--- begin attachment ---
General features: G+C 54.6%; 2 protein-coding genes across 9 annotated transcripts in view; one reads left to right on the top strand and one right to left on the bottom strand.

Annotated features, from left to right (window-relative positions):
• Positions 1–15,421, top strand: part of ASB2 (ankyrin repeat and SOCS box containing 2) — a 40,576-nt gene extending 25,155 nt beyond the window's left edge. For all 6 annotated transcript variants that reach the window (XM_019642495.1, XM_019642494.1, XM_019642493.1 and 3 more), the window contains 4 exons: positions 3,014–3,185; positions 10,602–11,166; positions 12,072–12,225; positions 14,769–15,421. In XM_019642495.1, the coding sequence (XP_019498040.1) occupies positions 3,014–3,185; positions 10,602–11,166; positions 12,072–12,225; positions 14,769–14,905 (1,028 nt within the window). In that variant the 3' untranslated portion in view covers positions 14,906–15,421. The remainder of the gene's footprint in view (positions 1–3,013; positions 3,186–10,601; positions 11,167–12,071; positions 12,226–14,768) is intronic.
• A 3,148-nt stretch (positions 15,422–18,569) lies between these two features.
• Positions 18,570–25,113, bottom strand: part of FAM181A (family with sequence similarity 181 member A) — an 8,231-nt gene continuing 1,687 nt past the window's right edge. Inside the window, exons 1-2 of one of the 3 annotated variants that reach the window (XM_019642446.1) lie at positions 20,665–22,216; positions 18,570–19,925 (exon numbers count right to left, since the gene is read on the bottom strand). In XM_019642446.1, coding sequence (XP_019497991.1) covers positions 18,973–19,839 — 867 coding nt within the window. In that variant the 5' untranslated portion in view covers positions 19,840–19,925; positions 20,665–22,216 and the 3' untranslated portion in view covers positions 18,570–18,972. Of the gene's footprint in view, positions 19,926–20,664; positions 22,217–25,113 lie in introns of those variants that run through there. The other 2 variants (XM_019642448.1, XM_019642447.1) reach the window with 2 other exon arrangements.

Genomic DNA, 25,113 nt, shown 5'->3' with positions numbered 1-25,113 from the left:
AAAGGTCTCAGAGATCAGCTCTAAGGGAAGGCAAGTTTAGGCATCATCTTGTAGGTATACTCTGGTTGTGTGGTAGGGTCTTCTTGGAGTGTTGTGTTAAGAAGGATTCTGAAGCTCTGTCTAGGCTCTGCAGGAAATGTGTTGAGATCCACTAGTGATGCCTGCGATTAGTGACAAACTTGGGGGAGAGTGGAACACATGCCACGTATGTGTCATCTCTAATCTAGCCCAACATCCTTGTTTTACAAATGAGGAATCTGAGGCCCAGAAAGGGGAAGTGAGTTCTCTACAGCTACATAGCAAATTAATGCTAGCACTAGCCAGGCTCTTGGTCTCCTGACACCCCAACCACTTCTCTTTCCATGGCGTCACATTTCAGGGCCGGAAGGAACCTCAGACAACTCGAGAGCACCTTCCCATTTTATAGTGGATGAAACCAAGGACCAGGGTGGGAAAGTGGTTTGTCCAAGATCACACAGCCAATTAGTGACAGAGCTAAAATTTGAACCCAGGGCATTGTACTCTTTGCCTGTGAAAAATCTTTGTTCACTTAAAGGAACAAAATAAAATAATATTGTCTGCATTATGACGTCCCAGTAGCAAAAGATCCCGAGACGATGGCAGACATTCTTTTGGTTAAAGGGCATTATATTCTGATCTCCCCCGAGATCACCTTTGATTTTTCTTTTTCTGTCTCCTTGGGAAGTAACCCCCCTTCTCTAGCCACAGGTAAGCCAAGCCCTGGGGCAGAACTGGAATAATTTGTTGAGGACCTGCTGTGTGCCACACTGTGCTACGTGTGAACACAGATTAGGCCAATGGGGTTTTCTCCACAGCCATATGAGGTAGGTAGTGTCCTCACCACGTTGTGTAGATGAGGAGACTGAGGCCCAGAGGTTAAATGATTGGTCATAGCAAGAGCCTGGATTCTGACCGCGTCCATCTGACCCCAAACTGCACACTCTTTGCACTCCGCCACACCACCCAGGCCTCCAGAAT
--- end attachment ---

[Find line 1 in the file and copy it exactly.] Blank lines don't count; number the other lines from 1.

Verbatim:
General features: G+C 54.6%; 2 protein-coding genes across 9 annotated transcripts in view; one reads left to right on the top strand and one right to left on the bottom strand.